In light of the current circumstances, nearly 30.5 percent of Kenyan households were unable to pay their rents in May within the stipulated deadline, according to a report published by Kenya National Bureau of Statistics (KNBS).
The pandemic has forcibly reduced their income by 52.9 percent, in addition to temporary loss of jobs at 22.4 percent, media reports said.
The KNBS report pointed out that 43.2 percent of the country’s active labour force is unable to contribute to economic activities because of the pandemic. That percentage of labour force is not working and only 9 percent have them have received waiver or relief.
It is apparent that Kenya and the rest of the world will suffer a loss until the Covid-19 pandemic is brought under control. Even landlords are facing similar challenges, especially in terms of finding new tenants to pay mortgages and bills.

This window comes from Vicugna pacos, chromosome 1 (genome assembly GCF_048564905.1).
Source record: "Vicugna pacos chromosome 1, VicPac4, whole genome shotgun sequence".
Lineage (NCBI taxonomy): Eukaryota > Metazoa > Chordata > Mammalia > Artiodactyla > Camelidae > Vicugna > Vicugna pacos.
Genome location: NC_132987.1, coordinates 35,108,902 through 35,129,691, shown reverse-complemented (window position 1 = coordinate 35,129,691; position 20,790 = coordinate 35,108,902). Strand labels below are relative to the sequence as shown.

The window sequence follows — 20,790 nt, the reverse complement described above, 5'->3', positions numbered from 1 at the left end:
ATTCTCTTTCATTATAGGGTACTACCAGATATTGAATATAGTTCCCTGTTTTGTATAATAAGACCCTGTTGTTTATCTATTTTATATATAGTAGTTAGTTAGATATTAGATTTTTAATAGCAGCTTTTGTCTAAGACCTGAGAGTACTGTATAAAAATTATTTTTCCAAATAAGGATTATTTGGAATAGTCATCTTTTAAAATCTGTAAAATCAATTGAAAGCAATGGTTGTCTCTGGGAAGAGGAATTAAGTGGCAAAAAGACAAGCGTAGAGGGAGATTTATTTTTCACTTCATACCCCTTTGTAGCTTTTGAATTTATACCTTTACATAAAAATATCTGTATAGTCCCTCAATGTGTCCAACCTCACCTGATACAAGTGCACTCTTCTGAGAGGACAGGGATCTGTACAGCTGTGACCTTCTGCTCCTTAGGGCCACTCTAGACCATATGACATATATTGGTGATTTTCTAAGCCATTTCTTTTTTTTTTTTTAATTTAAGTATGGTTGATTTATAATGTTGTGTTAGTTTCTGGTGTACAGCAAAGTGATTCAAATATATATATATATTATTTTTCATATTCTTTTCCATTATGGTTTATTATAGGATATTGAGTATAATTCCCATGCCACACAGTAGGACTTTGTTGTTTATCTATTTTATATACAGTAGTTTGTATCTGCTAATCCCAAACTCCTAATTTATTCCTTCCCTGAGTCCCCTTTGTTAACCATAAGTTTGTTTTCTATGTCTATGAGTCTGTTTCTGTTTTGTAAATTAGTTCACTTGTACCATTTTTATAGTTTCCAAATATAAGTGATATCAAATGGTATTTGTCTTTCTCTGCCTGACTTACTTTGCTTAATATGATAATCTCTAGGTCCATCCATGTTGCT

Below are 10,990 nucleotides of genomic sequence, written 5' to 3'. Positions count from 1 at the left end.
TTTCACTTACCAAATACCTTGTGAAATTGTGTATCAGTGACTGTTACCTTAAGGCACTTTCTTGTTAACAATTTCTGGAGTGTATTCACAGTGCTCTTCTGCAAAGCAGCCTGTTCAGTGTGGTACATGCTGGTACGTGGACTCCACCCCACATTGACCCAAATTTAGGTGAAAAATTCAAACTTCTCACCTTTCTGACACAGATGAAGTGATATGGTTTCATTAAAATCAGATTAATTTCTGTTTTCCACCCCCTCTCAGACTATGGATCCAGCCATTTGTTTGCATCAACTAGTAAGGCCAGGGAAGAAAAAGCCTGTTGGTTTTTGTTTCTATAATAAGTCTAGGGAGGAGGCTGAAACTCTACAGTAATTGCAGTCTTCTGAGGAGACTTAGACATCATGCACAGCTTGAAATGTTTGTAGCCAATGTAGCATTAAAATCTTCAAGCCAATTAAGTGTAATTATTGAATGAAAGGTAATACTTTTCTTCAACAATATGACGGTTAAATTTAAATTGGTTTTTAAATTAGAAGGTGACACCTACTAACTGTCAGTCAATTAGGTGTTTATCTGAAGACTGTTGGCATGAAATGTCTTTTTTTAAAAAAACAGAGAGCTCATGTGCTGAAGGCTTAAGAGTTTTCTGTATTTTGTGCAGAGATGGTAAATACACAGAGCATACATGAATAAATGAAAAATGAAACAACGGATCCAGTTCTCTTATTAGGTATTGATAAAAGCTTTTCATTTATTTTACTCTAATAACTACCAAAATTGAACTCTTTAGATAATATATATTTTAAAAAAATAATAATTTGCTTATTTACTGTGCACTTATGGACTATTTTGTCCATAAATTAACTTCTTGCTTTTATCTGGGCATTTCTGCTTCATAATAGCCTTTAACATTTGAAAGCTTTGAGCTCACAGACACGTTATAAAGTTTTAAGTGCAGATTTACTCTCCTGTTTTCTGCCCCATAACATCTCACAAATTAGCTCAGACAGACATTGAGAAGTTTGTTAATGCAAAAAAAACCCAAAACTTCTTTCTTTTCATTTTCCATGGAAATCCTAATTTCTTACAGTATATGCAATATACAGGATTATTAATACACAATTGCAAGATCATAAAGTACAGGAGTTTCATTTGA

For that reason, Landlords in the country are expected to be flexible with rentals. They have been suggested to provide 50 percent discount on their rentals until the crisis is resolved, media reports said.
Housing is one of Kenya’s fast-growing sectors. But the ongoing crisis is adversely affecting the sector in many ways. HassConsult in its quarterly property pricing index observed that the rents in the country has dropped 0.7 percent in the first quarter of the year. This is in comparison to 8.7 percent growth in the same period last year.
The firm expects further cuts in rentals in the second quarter as the pandemic has exerted pressure on landlords and tenants for both residential and commercial purposes